1. They Might Not Be Available For Long

One of the biggest questions about the impending merger is whether Marriott and Starwood will continue to offer separate loyalty programs. If Starwood Preferred Guest is absorbed into Marriott Rewards, the associated Amex cards (as we know them) would naturally bite the dust. While we don't know what the future will bring, now could be a great opportunity to nab the cards and redeem those 35,000 Starpoints on hotel stays — or with one of the SPG program's 30-plus airline partners.

Plus, even if Starwood and Marriott continue to operate separate loyalty programs, it's possible that the Starwood Amex products could be discontinued, since Marriott has a relationship with Chase. The brand offers the Marriott Rewards Premier Credit Card — currently offering an 75,000-point sign-up bonus — through this issuer, so it stands to reason that any new credit cards released after the merger would be from Chase, not American Express.

2. Hotel Redemption Rates Could Go Up

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Award nights at the Category 2 Aloft Bangkok currently start at 3,000 Starpoints.
Award nights at the Category 2 Aloft Bangkok currently start at 3,000 Starpoints.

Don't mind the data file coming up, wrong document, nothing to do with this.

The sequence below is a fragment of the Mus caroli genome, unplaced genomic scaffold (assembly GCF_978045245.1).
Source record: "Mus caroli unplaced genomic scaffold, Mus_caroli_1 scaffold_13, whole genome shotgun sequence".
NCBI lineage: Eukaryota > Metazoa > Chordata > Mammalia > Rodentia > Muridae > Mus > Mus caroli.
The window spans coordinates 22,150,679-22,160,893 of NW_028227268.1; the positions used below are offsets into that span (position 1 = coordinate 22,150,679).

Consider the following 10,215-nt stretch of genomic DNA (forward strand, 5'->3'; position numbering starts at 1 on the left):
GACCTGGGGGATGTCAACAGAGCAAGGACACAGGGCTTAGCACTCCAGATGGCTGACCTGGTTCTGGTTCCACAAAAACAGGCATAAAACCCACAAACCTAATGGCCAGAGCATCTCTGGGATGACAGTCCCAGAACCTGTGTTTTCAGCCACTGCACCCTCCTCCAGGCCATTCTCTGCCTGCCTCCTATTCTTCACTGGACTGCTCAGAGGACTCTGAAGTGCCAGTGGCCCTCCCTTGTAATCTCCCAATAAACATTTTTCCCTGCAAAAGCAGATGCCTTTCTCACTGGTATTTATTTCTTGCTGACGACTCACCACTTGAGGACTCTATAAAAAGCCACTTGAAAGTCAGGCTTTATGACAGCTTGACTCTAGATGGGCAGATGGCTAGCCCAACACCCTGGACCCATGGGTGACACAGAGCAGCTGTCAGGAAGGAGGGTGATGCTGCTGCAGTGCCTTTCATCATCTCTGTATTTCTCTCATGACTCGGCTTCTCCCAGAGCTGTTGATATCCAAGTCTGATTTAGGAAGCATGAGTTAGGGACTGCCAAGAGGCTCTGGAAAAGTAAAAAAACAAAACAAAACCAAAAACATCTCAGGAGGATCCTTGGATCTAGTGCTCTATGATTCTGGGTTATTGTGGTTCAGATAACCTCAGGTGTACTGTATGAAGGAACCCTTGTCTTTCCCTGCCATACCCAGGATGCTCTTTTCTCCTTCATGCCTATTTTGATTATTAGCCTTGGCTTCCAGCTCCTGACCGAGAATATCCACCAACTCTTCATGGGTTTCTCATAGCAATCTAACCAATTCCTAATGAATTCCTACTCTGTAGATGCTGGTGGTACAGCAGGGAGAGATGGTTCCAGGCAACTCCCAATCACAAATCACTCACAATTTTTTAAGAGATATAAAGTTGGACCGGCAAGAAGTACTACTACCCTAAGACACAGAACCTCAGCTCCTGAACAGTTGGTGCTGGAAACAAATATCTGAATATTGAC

Another reason to get the SPG Amex card(s) now is that award nights could soon be more expensive. Even if Starwood Preferred Guest continues to operate in the medium and long term, the merger could still entail changes to the redemption process — and rates are more likely to go up than down. With 35,000 Starpoints, you can currently book a nine-night stay at a Category 2 property, three nights at a Category 5 property and several other great redemptions. If you have any trips on the horizon, lock in the current rates while you can.

3. You May Be Moved to a New Card

The SPG/Marriott merger may result in a new credit card option for those who already have the SPG Amex.
The SPG/Marriott merger may result in a new credit card option for those who already have the SPG Amex.